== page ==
A letter to members of the Minnesota legislature

January 5, 2011

Dear legislator:

The Minnesota legislature this year is faced with tough choices regarding taxation and spending cuts. Before raising taxes or cutting into state programs, we suggest that legislators first take a look at activities on the local level of government which “shoot ourselves in the foot” with respect to Minnesota’s tax base. The state may need to rein in certain activities of local-government officials and quasi-governmental groups that needlessly burden or even ruin legitimate businesses.

Metro Property Rights Action Committee (MPRAC) was founded in 1994 by Charlie Disney, a former ten-time state ping-pong champion and rental-property owner, when Minneapolis landlords felt abused by city inspectors. We’re about public disclosure and make our point mainly through case histories. MPRAC maintains an online repository of documents to show what local officials and others have done to hurt small businesses.

We are familiar with misdeeds occurring in the state’s two largest cities, Minneapolis and St. Paul. For Minneapolis, you can find links to a number of stories at For St. Paul, you can find links at It may be, however, that similar activities are taking place in other Minnesota municipalities.

Neighborhood associations, acting as quasi-governmental bodies, have also adopted anti-business policies that may need to be addressed. In December 2010, for example, one such organization in Minneapolis killed an attractive business proposal brought before its board because board members thought that the proposal did not sufficiently meet its vision of revitalization which included providing jobs for neighborhood residents. (See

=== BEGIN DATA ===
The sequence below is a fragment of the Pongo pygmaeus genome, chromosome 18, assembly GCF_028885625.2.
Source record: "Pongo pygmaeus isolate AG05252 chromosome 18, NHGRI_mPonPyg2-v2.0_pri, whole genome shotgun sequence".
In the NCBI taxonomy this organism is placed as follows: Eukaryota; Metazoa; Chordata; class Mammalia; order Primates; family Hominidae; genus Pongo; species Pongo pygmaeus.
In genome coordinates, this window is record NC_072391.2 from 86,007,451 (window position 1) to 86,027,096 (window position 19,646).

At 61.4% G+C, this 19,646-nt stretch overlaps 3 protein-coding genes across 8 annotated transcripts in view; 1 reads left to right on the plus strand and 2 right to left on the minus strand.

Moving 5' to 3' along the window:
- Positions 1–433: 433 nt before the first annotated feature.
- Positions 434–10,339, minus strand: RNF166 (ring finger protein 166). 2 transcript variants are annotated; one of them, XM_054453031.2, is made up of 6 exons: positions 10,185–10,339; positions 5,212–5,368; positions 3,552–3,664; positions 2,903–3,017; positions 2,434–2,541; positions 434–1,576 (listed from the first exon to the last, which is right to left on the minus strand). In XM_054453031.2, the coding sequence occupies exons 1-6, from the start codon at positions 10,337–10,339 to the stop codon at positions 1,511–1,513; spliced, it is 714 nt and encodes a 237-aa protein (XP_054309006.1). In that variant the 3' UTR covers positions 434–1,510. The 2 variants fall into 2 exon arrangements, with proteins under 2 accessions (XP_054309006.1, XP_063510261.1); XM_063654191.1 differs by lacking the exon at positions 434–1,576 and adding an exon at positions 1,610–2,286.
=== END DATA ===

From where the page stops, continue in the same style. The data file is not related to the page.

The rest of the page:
Maybe you’d also like to know how the city of Minneapolis killed Porky’s restaurant on Central Avenue by requiring an expensive concrete wall to be built behind its lot. Some neighborhood residents also felt that a ‘50s-style fast-food restaurant promoted an unhealthy lifestyle. Before that, Minneapolis elected officials blamed a convenience store (“Uncle Bill’s Food Market”) for bringing crime into a north Minneapolis neighborhood. Eventually it was torn down. (See and

Over in St. Paul, Diva’s bar on Rice Street was similarly closed down after a shooting. In this case, a nearby church wanted its property. Also a St. Paul city inspector ordered a woman’s home demolished after she refused to sell it to an associate for $40,000. (See and

Maybe hard times can be an opportunity for the legislature to clean up long-standing types of abuse. Maybe limits can be put on the inspection powers of municipalities linked to local government aid? Maybe a state appeals board can be established? We have no firm proposal but do suggest that you take a look at this problem soon.

William McGaughey
co-director MPRAC

Note: This letter was delivered personally to each legislator (201 copies) through the Capitol mail rooms.

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